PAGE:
- Describe your implementation. What algorithm did you chose? How did you implement it for this assignment? Treat this as though someone else is trying to re-implement what you did and provide enough details so that they could do so.
- Why did you select the search algorithm that you did? How did you choose parameter settings for it (e.g., neighborhood operator, initialization)? Cite any relevant literature or pilot experiments that you did.
- To what extent is your solution designed specifically for examination timetabling? What knowledge of the domain did you use in making your design decisions? What knowledge is the program using in constructing its solutions?
- Consider the two objective functions. To what extent is your solution designed for one or the other objective function? How did the results change with that function and with the problem type (e.g., the different test problems give)?

You must submit your script and source code in a single TAR file. Your TAR file must be named PA2.tar.

Your submission must include the following things:

- Script: timetableA2.sh, which must be in the root folder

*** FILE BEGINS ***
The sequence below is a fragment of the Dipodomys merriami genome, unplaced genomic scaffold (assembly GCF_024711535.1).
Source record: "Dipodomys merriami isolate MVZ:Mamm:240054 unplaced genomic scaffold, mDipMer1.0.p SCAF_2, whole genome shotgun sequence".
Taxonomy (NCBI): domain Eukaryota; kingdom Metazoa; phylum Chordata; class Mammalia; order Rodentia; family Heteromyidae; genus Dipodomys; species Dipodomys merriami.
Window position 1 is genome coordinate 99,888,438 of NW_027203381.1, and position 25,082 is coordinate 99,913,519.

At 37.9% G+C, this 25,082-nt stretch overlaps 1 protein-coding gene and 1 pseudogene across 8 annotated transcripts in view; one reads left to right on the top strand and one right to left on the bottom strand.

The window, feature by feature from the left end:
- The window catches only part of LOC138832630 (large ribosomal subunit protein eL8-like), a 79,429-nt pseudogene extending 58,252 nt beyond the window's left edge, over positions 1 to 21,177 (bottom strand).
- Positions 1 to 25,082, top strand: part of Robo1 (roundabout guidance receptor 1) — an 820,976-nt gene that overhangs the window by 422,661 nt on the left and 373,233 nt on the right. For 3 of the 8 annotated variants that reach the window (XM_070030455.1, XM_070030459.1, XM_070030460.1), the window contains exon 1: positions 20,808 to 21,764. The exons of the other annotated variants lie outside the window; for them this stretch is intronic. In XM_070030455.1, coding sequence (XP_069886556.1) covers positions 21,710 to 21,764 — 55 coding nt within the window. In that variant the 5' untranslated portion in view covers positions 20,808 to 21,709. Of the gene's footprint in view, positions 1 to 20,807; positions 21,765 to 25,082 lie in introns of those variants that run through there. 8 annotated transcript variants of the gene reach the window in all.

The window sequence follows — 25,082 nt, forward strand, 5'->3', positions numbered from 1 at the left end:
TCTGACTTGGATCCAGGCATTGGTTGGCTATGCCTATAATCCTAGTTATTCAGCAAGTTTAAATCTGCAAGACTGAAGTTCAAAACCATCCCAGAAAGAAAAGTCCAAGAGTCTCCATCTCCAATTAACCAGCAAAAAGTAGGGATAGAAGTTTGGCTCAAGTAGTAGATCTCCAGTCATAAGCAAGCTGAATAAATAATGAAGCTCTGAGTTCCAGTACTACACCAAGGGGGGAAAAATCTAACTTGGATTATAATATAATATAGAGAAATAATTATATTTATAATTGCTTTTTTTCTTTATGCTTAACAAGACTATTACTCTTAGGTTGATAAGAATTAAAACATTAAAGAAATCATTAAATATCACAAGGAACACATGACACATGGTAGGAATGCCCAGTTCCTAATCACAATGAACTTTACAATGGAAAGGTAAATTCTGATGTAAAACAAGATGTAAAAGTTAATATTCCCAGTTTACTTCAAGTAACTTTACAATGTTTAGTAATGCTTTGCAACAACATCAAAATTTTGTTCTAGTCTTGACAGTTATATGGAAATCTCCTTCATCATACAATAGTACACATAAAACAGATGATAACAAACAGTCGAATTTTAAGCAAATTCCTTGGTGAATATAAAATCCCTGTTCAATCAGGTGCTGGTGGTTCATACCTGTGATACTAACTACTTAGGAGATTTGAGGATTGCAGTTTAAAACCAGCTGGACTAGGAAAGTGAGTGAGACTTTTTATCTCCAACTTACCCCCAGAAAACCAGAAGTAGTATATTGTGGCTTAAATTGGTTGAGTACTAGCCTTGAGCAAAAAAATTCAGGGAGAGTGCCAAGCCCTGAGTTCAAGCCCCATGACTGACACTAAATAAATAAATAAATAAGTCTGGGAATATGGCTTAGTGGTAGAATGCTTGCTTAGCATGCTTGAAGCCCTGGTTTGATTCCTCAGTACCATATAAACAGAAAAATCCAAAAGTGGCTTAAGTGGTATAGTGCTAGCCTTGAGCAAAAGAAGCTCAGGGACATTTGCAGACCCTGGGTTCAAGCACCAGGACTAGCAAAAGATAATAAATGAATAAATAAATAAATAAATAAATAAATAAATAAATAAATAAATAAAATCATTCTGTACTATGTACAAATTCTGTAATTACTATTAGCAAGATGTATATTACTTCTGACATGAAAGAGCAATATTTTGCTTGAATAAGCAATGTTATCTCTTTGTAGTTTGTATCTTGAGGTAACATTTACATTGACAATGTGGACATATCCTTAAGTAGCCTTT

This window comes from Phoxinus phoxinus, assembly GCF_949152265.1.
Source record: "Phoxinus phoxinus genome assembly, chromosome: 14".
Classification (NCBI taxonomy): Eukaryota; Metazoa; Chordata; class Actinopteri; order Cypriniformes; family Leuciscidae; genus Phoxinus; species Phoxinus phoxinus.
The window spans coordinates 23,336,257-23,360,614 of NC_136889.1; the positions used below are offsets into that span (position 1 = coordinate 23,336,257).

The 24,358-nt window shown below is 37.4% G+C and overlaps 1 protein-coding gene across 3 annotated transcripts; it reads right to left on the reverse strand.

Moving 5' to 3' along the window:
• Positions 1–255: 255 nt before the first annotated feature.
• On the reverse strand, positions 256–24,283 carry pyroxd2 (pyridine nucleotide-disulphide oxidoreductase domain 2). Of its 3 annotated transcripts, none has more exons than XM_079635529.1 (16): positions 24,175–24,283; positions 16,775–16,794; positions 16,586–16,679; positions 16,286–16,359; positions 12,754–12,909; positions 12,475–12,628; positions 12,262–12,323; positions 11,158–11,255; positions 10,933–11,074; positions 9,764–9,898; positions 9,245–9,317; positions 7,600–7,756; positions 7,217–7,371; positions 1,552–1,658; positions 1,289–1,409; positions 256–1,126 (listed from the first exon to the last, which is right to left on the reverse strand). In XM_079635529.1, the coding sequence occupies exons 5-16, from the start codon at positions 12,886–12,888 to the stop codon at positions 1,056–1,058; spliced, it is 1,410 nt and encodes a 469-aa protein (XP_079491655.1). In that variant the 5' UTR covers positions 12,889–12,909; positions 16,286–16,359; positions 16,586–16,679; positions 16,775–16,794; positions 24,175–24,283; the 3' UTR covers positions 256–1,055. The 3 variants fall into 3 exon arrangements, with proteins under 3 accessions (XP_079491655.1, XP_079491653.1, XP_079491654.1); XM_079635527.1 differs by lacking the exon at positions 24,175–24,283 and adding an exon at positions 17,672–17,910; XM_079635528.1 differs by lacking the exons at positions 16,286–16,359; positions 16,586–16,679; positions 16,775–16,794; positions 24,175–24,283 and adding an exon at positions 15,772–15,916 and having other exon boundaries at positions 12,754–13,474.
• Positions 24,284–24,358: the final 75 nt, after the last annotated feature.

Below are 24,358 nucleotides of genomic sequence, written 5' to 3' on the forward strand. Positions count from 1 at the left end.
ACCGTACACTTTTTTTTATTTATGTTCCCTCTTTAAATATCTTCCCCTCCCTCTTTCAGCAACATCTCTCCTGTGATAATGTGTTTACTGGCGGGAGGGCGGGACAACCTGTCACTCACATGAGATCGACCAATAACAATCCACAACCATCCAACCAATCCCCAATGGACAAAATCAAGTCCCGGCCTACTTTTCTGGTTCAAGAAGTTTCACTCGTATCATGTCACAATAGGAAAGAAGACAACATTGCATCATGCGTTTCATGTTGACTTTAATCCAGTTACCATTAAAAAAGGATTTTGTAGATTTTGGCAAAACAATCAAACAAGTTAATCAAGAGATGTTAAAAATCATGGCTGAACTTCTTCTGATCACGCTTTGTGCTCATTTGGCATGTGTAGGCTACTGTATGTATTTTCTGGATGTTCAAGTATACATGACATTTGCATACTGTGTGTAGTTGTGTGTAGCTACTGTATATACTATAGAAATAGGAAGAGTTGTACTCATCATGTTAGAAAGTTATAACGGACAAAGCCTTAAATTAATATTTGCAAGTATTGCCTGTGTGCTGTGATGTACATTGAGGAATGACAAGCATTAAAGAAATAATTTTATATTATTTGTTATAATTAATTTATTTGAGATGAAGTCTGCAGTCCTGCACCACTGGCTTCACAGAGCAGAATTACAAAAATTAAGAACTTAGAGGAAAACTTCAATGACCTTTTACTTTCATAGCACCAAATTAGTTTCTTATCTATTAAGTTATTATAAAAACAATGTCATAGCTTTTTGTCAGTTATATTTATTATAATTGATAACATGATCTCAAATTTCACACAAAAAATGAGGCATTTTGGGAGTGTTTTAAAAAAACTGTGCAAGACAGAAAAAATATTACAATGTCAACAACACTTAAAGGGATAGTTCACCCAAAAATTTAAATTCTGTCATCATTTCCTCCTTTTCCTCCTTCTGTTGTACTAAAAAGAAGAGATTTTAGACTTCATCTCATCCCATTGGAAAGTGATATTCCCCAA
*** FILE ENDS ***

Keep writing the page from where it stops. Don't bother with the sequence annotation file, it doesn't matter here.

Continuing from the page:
- Source Code
- Your source code can be in the root folder
- Please do not run your code using an executable or binary file
- Your source code should be documented
- Essays answering the questions, which should be a PDF and should be named yourLastName.PDF

The script and the source code should be turned in via the checkin link on the class webpage. The essays should be turned in via Canvas.

Note: Your code **MUST** accept input in exactly the format
specified. You code **MUST** produce an output file whose name can
be specified (no hardcoding!) as an argument and be in exactly the
format specified in this document. An automated test script will be
used to run your code and validate your answers. If your format does
not match, you will lose all points for program correctness and
quality of results!

- The code will be assessed on correctness, creativity and quality of solutions.
- Correctness amounts to whether you followed the requirements on I/O format, script construction, parameters and correctness of output (e.g., is the solution feasible, does the value calculated by the oracle match what was calculated by your program).
- Creativity allows us some degrees of freedom in crediting those who clearly demonstrated thought behind the solution.
- Quality is assessed relative to the rest of the class. All programs will be run on twice (once for each objective function) on two previously unreleased problems for a total of four runs per program. The quality of the solutions obtained will be ranked and points assigned based on the ranking. In sum, 10 points will be assigned based on quality rankings.
- Essays will be assessed based on readability, correctness (of both language and statements made), covering the required content and quality of the answers/thought behind the essays.